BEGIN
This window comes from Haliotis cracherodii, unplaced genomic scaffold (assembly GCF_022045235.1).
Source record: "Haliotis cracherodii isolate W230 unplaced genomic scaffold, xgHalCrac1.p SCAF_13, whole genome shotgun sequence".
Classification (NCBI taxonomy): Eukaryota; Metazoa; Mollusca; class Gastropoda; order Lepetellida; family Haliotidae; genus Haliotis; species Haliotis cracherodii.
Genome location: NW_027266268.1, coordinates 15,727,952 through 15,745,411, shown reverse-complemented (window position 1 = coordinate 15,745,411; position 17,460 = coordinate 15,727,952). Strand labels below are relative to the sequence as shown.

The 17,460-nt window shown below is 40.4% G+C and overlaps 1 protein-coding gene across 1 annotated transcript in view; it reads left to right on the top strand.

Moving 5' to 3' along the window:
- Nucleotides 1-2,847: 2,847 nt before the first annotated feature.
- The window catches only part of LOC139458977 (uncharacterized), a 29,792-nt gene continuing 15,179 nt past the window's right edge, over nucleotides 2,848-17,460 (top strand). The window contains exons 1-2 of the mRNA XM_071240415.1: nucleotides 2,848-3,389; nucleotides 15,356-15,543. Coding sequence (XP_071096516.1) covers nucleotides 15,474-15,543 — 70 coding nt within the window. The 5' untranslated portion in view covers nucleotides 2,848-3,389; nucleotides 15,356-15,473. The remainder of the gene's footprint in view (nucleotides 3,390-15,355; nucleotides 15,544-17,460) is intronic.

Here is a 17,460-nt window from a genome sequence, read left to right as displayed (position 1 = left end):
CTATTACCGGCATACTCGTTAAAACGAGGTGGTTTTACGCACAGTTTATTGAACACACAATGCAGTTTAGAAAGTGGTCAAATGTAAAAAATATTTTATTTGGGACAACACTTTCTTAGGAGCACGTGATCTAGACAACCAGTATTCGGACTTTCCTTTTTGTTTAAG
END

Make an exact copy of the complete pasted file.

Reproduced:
This window comes from Haliotis cracherodii, unplaced genomic scaffold (assembly GCF_022045235.1).
Source record: "Haliotis cracherodii isolate W230 unplaced genomic scaffold, xgHalCrac1.p SCAF_13, whole genome shotgun sequence".
Classification (NCBI taxonomy): Eukaryota; Metazoa; Mollusca; class Gastropoda; order Lepetellida; family Haliotidae; genus Haliotis; species Haliotis cracherodii.
Genome location: NW_027266268.1, coordinates 15,727,952 through 15,745,411, shown reverse-complemented (window position 1 = coordinate 15,745,411; position 17,460 = coordinate 15,727,952). Strand labels below are relative to the sequence as shown.

The 17,460-nt window shown below is 40.4% G+C and overlaps 1 protein-coding gene across 1 annotated transcript in view; it reads left to right on the top strand.

Moving 5' to 3' along the window:
- Nucleotides 1-2,847: 2,847 nt before the first annotated feature.
- The window catches only part of LOC139458977 (uncharacterized), a 29,792-nt gene continuing 15,179 nt past the window's right edge, over nucleotides 2,848-17,460 (top strand). The window contains exons 1-2 of the mRNA XM_071240415.1: nucleotides 2,848-3,389; nucleotides 15,356-15,543. Coding sequence (XP_071096516.1) covers nucleotides 15,474-15,543 — 70 coding nt within the window. The 5' untranslated portion in view covers nucleotides 2,848-3,389; nucleotides 15,356-15,473. The remainder of the gene's footprint in view (nucleotides 3,390-15,355; nucleotides 15,544-17,460) is intronic.

Here is a 17,460-nt window from a genome sequence, read left to right as displayed (position 1 = left end):
CTATTACCGGCATACTCGTTAAAACGAGGTGGTTTTACGCACAGTTTATTGAACACACAATGCAGTTTAGAAAGTGGTCAAATGTAAAAAATATTTTATTTGGGACAACACTTTCTTAGGAGCACGTGATCTAGACAACCAGTATTCGGACTTTCCTTTTTGTTTAAG